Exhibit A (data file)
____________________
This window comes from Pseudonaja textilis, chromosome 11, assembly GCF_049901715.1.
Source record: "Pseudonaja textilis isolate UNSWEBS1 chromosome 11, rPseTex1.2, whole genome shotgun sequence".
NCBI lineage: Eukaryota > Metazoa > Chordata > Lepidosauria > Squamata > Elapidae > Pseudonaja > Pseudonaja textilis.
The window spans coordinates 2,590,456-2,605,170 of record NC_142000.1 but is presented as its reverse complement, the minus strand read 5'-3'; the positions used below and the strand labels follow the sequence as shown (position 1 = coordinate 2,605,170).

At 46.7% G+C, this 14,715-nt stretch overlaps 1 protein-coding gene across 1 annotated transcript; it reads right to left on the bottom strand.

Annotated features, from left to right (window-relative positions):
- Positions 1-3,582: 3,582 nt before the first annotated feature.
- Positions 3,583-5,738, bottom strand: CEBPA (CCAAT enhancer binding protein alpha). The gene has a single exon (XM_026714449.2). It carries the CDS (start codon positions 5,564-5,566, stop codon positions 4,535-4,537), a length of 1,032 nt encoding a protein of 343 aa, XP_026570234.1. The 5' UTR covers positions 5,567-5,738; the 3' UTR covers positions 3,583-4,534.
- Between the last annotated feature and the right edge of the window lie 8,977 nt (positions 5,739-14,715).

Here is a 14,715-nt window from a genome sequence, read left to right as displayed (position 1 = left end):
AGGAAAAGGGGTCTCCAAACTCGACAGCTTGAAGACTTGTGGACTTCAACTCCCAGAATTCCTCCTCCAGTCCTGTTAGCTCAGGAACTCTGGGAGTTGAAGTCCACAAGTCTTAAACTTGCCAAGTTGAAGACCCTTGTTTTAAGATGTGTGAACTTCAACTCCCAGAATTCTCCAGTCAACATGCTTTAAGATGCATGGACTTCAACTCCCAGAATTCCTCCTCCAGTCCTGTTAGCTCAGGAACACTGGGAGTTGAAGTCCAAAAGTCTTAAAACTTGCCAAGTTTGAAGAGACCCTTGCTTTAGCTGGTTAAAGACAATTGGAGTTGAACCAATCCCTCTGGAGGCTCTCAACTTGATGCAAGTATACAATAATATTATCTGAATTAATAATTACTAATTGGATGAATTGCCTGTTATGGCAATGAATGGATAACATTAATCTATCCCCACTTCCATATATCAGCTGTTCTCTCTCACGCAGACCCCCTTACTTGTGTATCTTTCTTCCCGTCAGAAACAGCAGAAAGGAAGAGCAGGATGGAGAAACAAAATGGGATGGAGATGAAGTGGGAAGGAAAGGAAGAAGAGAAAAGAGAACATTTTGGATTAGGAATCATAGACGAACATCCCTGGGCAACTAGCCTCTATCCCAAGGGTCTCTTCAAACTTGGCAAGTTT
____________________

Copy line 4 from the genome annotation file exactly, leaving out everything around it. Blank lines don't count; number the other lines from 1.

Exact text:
The window spans coordinates 2,590,456-2,605,170 of record NC_142000.1 but is presented as its reverse complement, the minus strand read 5'-3'; the positions used below and the strand labels follow the sequence as shown (position 1 = coordinate 2,605,170).